Report From JIMTOF
Following our own International Manufacturing Technology Show (IMTS) by less than 2 months, JIMTOF used to set itself apart by being the event at which many of the Japanese machine tool builders previewed the technological advances under development for future machine tool models. These prototypes or “concept machines” presented a glimpse of new directions in machine design. This is less true today.
Following our own International Manufacturing Technology Show (IMTS) by less than 2 months, JIMTOF used to set itself apart by being the event at which many of the Japanese machine tool builders previewed the technological advances under development for future machine tool models. These prototypes or “concept machines” presented a glimpse of new directions in machine design.
This is less true today. Most of the new machines on display at JIMTOF had been shown at IMTS or another recent show. Those not shown elsewhere were typically developed specifically for the machine tool market in Japan. No doubt the Japanese machine tool builders are still investing heavily in research and development, but these projects were not emphasized at JIMTOF. Nevertheless, it’s significant that many of the main trends noted at IMTS were also apparent at the show in Japan.
The mood at JIMTOF, however, was somewhat tempered by concerns over the turmoil in the financial sector, a crisis that had already flared up before IMTS. Both exhibitors and attendees said they were quite busy with jobs and orders already on the books, but long-term prospects were suddenly rather shaky. At any rate, worries about the economy did not keep crowds away—more than 50,000 attendees passed through the gates on the peak day of the show.
Big machines for big parts were well represented. Wind turbine components, frames for construction equipment, engine casings for power generation and parts for large airliners are still in demand, and more machines are needed to produce them. Builders promoted the rigidity, high torque and thermal stability of these machines. Full five-axis capability was the norm rather than the exception.
Machine features designed to conserve energy were also getting attention. Some of the energy-saving provisions on display included gas-charged cylinders instead of hydraulic systems; axis motors with inverters that allow power regeneration; control systems that automatically turn off electrical devices (pumps, lights, motors) when not needed; and gear boxes in spindle drives that allow smaller motors than those used in direct-drive systems to achieve equivalent speed and torque.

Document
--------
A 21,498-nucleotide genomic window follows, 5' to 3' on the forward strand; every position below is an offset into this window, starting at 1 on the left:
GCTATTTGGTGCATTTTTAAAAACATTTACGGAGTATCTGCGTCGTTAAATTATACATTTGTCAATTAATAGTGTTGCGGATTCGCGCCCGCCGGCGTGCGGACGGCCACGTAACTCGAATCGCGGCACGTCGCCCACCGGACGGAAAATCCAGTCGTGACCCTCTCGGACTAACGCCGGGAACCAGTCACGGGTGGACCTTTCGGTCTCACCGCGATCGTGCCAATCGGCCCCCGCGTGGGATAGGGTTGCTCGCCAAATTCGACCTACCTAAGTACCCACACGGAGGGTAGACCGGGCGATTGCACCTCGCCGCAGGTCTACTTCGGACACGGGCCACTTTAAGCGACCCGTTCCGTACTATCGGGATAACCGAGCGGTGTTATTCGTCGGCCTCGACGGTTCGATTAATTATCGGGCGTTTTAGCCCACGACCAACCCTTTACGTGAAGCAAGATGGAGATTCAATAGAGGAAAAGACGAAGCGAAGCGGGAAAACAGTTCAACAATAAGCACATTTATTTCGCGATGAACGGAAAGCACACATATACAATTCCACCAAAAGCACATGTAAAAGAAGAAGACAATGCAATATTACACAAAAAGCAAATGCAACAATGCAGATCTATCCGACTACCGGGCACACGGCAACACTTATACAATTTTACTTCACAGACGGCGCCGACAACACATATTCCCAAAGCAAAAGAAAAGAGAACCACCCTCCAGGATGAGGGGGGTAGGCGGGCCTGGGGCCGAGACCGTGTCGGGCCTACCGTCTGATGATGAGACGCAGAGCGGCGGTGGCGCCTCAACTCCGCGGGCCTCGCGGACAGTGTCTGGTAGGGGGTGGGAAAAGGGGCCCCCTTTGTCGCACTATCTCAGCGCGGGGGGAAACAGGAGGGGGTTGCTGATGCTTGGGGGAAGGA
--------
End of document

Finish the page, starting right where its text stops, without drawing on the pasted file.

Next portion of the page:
Environmental safety was often bundled with energy efficiency as a key end-user benefit. For example, minimum quantity lubrication (MQL), a technique to deliver a fine mist of coolant precisely aimed at the cutting tool/workpiece interface, was promoted by many exhibitors as an “eco-friendly” practice. One booth showed a new toolholder that served as a self-contained MQL dispenser. It operates without connection to a machine’s built-in coolant delivery system.
Another common theme was machine tool automation. “Minimum operator involvement” was the goal for the same reasons it’s getting a lot of attention state-side: Good operators are hard to find, and it’s essential to maximize their contribution to the overall productivity of a machining system. Add-ons or accessories such as robotic part handlers are more likely to be included when new equipment is ordered by Japanese shop managers than not, several exhibitors said. Automation is not an option—it’s a must.
Interestingly, the need for automation is reaching deep into machine design and machining strategy. For example, an HMC from one builder is designed to move the spindle, rather than the worktable, in three axes. This configuration keeps the workpiece still so that it is simpler for a gantry loader/unloader or robotic arm to find it. Likewise, shifting prismatic work to turn-mill machines with bar feeders to take advantage of built-in workhandling/fixturing automation is a popular strategy among shops in Japan.
A remarkable number of machines from Japan claim accuracy to ±1 micron or less. Some builders stress that relying on traditional means of achieving such accuracy is a foundation upon which other strategies rest. Thus, they insist on hand-scraping ways and other critical surfaces. Another major focus is on controlling heat effectively. For example, thermally symmetrical machine structures help avoid distortions that occur when heat spreads unevenly. Isolating sources of heat from the rest of the machine is another design consideration. Removing heat that does get through by circulating chilled coolant is another option, as is compensating for its effects electronically by responding to sensor feedback.
A glance at the many cutting tool suppliers at JIMTOF finds small tools proliferating. One company showed a 0.01-mm-diameter end mill as a standard item, not as a special, indicating that prices are going down and availability is going up. Another company showed a 0.5-mm drill with a coolant hole in the center for work on diesel engine injection nozzles.